Coos – When first encountered there were 40-50 villages in the Coos tribes situated around the Coos Bay and North Bend area of Oregon. Most of them were hunters, fishermen, and gatherers. Today, they are one of the three Confederated Tribes of Coos, Lower Umpqua and Siuslaw Indians living on the southwest Oregon Pacific coast. The Coos language is nearly extinct.
Copalis – Belonged to the coastal division of the Salishan linguistic family, they lived on the Copalis River and the Pacific Coast between the mouth of Joe Creek and Grays Harbor of Washington. Lewis and Clark estimated them as numbering about 200 in 1805. Though their name has been perpetuated in that of the Copalis River and Copalis Beach, the tribe itself is long gone.
Coree – Possibly Algonquian, the Coree formerly occupied the peninsulas of Neuse River, in Carteret and Craven Counties of North Carolina. They were described early on as having been a bloody and barbarous people and by 1696 were greatly reduced in a war with another tribe. They were living in two villages in 1701 and numbered about 125. However, they engaged in the Tuscarora War of 1711, and in 1715 the remnants of the Coree and Machapunga were assigned a tract on Mattamuskeet Lake in North Carolina, where they lived in one village, until they became extinct.
Costanoan – A linguistic family who lived on the coast of central California. In 1891 explorer, John Wesley Powell divided this area between two families, the Moquelumnan and Costanoan. The Moquelumnan family occupied the portion of the old Mutsun Territory east of San Joaquin River and north of San Francisco Bay. The territory of the Costanoan family extended from the Pacific Ocean to San Joaquin River, and from the Golden Gate and Suisun Bay on the north to Point Sur on the coast and a short distance south of Soledad in the Salinas Valley. They lived mainly on vegetal products, especially acorns and seeds, though they also obtained fish and mussels, and captured deer and smaller game. Their clothing was scant, the men going naked. Their houses were tule or grass huts, their boats balsas or rafts of tules. They made baskets, but no pottery, and appear to have been as primitive as most of the tribes of California. Seven missions — San Carlos, Soledad, San Juan Bautista, Santa Cruz, Santa Clara, San José, and Dolores (San Francisco) — were established in the Costanoan territory by the Franciscans subsequent to 1770 and continued until their confiscation by the Mexican government in 1834 when the Indians were scattered. By the early 1900s, they numbered only about 25-30, most of whom lived a “Mexican” life rather than Indian. Their languages haven’t been spoken in more than fifty years. However, some Ohlone Indian people are working to revive the ancestral language again.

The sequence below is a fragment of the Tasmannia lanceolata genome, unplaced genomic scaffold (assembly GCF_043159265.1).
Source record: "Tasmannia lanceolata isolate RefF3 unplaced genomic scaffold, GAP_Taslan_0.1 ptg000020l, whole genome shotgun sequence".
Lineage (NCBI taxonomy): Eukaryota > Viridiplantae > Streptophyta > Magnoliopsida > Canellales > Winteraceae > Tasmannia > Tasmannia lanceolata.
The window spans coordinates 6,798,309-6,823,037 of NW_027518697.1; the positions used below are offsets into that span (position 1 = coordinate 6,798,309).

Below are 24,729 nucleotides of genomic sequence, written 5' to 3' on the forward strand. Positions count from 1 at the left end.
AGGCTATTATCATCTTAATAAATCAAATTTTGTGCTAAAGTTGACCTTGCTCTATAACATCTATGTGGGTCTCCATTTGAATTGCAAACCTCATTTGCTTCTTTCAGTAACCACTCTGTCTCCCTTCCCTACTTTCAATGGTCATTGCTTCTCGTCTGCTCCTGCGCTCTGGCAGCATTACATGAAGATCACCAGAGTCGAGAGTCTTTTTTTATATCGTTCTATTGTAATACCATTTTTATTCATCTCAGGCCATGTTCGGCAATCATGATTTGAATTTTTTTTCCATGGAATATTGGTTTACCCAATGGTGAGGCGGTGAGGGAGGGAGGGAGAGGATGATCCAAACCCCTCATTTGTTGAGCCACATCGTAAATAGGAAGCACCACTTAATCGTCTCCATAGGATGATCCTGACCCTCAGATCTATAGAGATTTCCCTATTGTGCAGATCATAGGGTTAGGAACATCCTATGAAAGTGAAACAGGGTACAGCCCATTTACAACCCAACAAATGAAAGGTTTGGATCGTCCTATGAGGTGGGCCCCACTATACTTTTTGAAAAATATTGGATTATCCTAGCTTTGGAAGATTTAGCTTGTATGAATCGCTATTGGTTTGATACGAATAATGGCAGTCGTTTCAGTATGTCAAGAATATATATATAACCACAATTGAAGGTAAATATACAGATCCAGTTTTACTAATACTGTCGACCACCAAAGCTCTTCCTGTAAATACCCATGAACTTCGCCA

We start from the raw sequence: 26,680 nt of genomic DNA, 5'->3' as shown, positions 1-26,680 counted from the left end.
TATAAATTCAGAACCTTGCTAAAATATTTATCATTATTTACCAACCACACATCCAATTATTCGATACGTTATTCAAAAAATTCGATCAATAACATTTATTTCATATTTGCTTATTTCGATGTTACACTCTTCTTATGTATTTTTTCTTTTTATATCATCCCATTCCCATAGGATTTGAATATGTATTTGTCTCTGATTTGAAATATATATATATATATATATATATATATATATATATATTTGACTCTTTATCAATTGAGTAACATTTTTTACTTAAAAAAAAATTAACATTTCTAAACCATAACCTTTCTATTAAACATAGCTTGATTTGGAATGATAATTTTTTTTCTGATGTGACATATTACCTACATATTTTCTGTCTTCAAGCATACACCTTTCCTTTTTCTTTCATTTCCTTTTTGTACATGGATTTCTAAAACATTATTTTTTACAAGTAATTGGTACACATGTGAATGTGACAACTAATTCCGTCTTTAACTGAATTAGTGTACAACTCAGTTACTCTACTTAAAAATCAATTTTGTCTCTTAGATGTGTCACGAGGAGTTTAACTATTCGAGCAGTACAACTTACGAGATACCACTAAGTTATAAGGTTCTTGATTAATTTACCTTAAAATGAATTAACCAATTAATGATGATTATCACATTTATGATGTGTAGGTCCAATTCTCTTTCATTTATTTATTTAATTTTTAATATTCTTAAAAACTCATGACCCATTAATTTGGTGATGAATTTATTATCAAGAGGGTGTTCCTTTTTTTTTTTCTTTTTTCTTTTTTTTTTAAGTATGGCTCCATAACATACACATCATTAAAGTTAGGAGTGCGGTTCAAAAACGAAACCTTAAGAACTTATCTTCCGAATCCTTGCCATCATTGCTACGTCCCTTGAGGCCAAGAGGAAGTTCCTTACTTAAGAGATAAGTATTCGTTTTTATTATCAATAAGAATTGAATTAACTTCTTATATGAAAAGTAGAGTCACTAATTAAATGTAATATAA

Coushatta, aka: Koasati – A Muscogean tribe of the southern United States. They, along with other Muscogean speaking tribes, the Creek, Hitchiti, and Alabama, formed the Creek Confederacy. The Coushatta were traditionally agriculturalists, growing maize and other food crops, and supplementing their diet by hunting game. They are also known for their skill at basketry. In the 20th century, they began cultivating rice and crawfish on tribally owned farms. Today they live primarily in Allen Parish, Louisiana and some share a reservation near Livingston, Texas with the Alabama tribe.
Cowichan – One of the principal dialectic groups of the coastal division of the Salishan linguistic stock. They were closely connected with the Salishan Indians, who occupied the valley of Fraser River from its mouth nearly to Spuzzum, British Columbia. They lived primarily on the southeast coast of Vancouver Island between Nanoos Bay and Saanich Inlet in Canada.